Since Hurricane Katrina made landfall on the Gulf Coast on August 29, the Salvation Army has been on the front lines of ministry in Mississippi, Alabama, and Louisiana. To date, Americans have given a staggering $140 million to the Salvation Army for Katrina relief work.

Now with Hurricane Rita headed into the Gulf, Salvation Army Major George Hood, national community relations secretary, spoke with Christianity Today deputy managing editor Tim Morgan about their relief game plan.

With yet another major hurricane heading into the Gulf, what's on your heart and mind at this moment?

I said to somebody—running through the building—this has been the most stressful day for me since August 31, because we are up to our eyeballs in responding to the needs of people with Katrina. And we're now putting plans together on how we're going to respond to Rita. There's evacuation going on all over the coast of Texas right now because they anticipate a Category 4 hurricane to come in there, and they expect to have three different disaster sites if the storm stays as strong as they expect it to be.

We know always to pray, but what kind of counsel do you want to pass along?

The Christian community has just been phenomenal in supporting the Salvation Army over the last month. We've now received and been entrusted with almost $140 million from the American public. And we don't take that lightly, because it's an extension of our ministry and who we are. We believe the American public trusts us to respond with integrity and responsibility. And that's the burden we carry, that we never violate that trust.

There has been an outpouring from the Christian community wanting to be involved, wanting hands-on involvement in Mississippi and Louisiana. And we've tried to politely hold people off because it would just add to the confusion. There are still many areas without electricity, and contamination all over the city of New Orleans. It's just a dangerous area to be in. But if people could just hang on—we're just waiting for direction from FEMA—in the next few days there will be a shift in the Gulf region to more long-term, substantive, social service care. And I think at that point the logistical burdens of responding to the hurricane will start to lighten up a little bit and there will be room for individuals and churches to get involved in more substantive outreach. We think this stage will last for about four years.

Article continues below

So you are saying to the Christian community to hold off just a little bit, but maybe it won't be too many more days and weeks before those hands will be a necessary component to get the job done.

Correct. And it's going to be long term. We envision needing volunteers and people to help us, not just for the next month, but for at least four years. We've already determined that we probably will be feeding people out of mobile kitchens for a minimum of six more weeks.

That's just staggering in terms of just the logistical details. How are you all coping managerially?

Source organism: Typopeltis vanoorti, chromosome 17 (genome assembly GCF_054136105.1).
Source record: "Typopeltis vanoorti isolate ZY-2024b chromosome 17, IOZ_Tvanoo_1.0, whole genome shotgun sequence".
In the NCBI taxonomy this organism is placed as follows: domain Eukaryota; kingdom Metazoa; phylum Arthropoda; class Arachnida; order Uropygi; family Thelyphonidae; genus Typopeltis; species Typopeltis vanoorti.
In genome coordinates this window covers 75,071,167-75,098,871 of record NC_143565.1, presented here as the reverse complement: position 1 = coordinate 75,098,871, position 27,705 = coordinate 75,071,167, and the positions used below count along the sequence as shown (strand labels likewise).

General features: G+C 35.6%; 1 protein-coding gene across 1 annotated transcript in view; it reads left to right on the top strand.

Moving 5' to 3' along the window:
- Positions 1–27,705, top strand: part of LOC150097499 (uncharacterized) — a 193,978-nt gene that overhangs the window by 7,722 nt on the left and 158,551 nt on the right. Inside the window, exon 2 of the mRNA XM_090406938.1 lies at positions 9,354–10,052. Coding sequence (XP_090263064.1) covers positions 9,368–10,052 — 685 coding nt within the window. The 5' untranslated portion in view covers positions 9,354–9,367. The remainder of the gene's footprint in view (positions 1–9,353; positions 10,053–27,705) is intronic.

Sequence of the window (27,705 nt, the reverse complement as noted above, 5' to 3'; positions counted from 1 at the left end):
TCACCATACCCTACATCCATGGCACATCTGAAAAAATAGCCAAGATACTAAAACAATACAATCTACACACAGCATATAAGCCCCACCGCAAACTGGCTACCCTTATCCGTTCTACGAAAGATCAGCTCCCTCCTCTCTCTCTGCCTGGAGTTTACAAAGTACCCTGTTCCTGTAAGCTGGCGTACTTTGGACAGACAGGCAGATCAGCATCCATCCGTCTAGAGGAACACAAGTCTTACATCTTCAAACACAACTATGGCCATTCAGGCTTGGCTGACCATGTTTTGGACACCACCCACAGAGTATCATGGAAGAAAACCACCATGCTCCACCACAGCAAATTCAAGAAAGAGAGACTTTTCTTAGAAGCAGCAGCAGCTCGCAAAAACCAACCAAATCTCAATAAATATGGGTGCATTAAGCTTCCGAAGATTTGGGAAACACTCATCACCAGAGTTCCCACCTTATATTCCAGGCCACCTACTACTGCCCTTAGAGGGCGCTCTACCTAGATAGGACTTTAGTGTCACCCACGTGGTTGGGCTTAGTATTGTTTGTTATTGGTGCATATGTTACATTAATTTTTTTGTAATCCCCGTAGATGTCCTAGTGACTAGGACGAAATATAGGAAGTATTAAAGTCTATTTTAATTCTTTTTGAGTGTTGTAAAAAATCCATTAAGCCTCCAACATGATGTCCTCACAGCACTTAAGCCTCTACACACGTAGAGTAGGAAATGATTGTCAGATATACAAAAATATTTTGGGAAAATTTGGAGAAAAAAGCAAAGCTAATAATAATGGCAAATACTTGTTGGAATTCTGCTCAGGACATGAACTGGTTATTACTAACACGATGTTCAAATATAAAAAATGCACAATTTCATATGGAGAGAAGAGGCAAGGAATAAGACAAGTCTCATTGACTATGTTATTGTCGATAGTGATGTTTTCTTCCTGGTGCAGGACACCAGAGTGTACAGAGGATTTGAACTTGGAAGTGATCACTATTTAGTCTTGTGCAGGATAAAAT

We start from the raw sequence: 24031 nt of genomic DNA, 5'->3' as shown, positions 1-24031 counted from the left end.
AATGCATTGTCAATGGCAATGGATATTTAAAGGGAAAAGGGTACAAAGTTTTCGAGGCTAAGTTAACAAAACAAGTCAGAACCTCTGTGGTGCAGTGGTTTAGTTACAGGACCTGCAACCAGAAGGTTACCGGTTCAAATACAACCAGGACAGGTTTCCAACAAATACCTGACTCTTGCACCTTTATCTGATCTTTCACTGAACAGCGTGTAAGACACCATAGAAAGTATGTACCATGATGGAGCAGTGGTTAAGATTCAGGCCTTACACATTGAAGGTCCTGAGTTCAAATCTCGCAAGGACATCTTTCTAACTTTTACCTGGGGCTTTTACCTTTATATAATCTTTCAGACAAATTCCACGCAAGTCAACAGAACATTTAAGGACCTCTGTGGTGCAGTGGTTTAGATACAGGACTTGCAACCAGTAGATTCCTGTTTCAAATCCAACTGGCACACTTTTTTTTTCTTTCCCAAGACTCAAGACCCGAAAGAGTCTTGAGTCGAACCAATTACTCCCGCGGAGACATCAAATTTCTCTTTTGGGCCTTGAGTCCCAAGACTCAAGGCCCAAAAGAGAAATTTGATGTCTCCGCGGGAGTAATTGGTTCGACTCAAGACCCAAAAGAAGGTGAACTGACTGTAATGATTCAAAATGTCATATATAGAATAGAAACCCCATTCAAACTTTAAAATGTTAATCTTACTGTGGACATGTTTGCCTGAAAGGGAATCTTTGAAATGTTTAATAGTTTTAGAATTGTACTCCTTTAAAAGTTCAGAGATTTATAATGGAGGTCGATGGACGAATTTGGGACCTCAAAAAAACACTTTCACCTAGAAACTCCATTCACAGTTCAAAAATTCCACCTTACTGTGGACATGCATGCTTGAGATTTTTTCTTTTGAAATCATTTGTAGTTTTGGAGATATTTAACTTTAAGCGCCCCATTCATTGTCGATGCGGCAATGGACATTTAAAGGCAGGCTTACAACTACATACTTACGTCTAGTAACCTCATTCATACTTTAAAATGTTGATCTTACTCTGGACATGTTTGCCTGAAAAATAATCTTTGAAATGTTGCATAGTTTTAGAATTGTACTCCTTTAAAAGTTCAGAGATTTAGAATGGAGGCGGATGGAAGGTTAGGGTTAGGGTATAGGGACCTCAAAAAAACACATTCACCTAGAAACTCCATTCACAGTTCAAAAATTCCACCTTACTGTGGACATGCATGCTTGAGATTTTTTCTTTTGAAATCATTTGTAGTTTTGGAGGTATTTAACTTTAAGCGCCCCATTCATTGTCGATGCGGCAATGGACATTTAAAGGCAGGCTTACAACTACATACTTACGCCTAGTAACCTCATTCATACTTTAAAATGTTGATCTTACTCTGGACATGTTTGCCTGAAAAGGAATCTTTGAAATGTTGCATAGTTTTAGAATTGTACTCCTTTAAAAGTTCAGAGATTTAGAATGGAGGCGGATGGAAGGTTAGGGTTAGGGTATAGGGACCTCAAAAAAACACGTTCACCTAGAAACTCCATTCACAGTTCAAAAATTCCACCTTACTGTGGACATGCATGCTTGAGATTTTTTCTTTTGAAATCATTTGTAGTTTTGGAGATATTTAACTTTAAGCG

We just sent the senior officer for Alabama, Louisiana, Mississippi—who's been really driving his people down there from day one—on a two-week administrative leave. You've got to go refresh yourself and get away. And we've brought in some retired officers who had similar roles to his. We've engaged some of them give leadership to response for the short term. And I think if he can get away for a couple of weeks, he'll be refreshed, he'll be ready to get back here and get going.

We're doing that with our entire disaster response. We have resources of 5,000 officers across the United States who are all trained in how to respond to these things. And we rotate them on a two-week basis. And then of course, the backbone of everything we do are our volunteers. We won't allow any volunteer to stay there beyond a two-week window. And we just keep circulating people in and out. We're fortunate in that we have an infrastructure of 65,000 employees and 3.5 million volunteers, we can keep circulating fresh bodies.

That's one of the unique features of this whole experience, because it seems that so many of the relief workers have been exhausted and even traumatized.

We saw severe damage done to people from 9/11.

The first responders?

The Salvation Army personnel who were working there in that environment for days and weeks—marriages and emotional lives have been destroyed as a result of that. People are still carrying the stress of those days.

Our big concern right now is that while we believe we have the aftermath of Katrina under control, and we're developing a long-term response that we think is going to reach out for the next four years, we suddenly watch this new storm moving in that's wreaking havoc. We're evacuating evacuees out of the Houston area right now. So it's more complex.

And the other thing we're keeping our eye on is our traditional Christmas season, which is only weeks away. Then we put 20,000 volunteer bell ringers on the streets of America to raise money to make sure that the poorest of the poor are taken care of during the holidays and throughout the year.

Article continues below

We're picking up from other charitable groups that they're really nervous about the fall giving period. And you share that concern?

Yes. You have no idea how it's going to come out. Our primary fundraising season, as everyone knows, is November and December. And I mean nobody has a clue about the impact of this hurricane season upon the annual giving that many nonprofits and religious organizations depend upon at the end of the year.

Just how do you prioritize spending the resources that people have given, particularly since Katrina?

We have a policy that we do not mix operating dollars with disaster dollars. Every donation that comes to us designated for a disaster is isolated and committed to that disaster. None of our ongoing administrative costs are taken from disaster funds. There are disaster-related administrative costs, but we don't mix the annual operating money with disaster money.

All of the money that comes dedicated to Katrina will be used on Katrina.